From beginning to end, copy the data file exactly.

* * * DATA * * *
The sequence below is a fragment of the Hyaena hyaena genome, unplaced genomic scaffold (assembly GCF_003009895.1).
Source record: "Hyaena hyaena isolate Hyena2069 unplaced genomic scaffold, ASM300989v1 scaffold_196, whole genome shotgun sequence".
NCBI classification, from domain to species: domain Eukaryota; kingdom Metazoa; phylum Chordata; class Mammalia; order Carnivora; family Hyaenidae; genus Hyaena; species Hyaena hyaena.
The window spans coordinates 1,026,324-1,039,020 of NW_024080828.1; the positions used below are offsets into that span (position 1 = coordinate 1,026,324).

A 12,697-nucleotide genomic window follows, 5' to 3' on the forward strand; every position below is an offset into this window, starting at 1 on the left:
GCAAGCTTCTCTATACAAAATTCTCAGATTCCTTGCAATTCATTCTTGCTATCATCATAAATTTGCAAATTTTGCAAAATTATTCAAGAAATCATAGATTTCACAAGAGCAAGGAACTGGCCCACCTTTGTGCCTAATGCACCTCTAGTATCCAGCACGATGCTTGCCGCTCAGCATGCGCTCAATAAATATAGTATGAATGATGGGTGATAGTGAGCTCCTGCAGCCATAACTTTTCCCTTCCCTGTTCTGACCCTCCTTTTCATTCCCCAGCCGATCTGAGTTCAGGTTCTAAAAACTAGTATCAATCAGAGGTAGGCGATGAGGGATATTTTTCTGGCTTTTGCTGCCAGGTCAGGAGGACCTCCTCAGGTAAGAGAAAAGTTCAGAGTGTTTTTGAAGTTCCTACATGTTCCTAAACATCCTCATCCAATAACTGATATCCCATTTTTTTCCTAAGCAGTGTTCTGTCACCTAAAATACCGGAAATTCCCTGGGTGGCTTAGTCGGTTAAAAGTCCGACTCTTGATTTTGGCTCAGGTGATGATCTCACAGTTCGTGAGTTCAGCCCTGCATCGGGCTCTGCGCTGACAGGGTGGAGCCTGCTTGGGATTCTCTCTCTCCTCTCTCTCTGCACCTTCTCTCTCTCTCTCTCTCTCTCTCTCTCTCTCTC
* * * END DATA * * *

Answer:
The sequence below is a fragment of the Hyaena hyaena genome, unplaced genomic scaffold (assembly GCF_003009895.1).
Source record: "Hyaena hyaena isolate Hyena2069 unplaced genomic scaffold, ASM300989v1 scaffold_196, whole genome shotgun sequence".
NCBI classification, from domain to species: domain Eukaryota; kingdom Metazoa; phylum Chordata; class Mammalia; order Carnivora; family Hyaenidae; genus Hyaena; species Hyaena hyaena.
The window spans coordinates 1,026,324-1,039,020 of NW_024080828.1; the positions used below are offsets into that span (position 1 = coordinate 1,026,324).

A 12,697-nucleotide genomic window follows, 5' to 3' on the forward strand; every position below is an offset into this window, starting at 1 on the left:
GCAAGCTTCTCTATACAAAATTCTCAGATTCCTTGCAATTCATTCTTGCTATCATCATAAATTTGCAAATTTTGCAAAATTATTCAAGAAATCATAGATTTCACAAGAGCAAGGAACTGGCCCACCTTTGTGCCTAATGCACCTCTAGTATCCAGCACGATGCTTGCCGCTCAGCATGCGCTCAATAAATATAGTATGAATGATGGGTGATAGTGAGCTCCTGCAGCCATAACTTTTCCCTTCCCTGTTCTGACCCTCCTTTTCATTCCCCAGCCGATCTGAGTTCAGGTTCTAAAAACTAGTATCAATCAGAGGTAGGCGATGAGGGATATTTTTCTGGCTTTTGCTGCCAGGTCAGGAGGACCTCCTCAGGTAAGAGAAAAGTTCAGAGTGTTTTTGAAGTTCCTACATGTTCCTAAACATCCTCATCCAATAACTGATATCCCATTTTTTTCCTAAGCAGTGTTCTGTCACCTAAAATACCGGAAATTCCCTGGGTGGCTTAGTCGGTTAAAAGTCCGACTCTTGATTTTGGCTCAGGTGATGATCTCACAGTTCGTGAGTTCAGCCCTGCATCGGGCTCTGCGCTGACAGGGTGGAGCCTGCTTGGGATTCTCTCTCTCCTCTCTCTCTGCACCTTCTCTCTCTCTCTCTCTCTCTCTCTCTCTCTCTC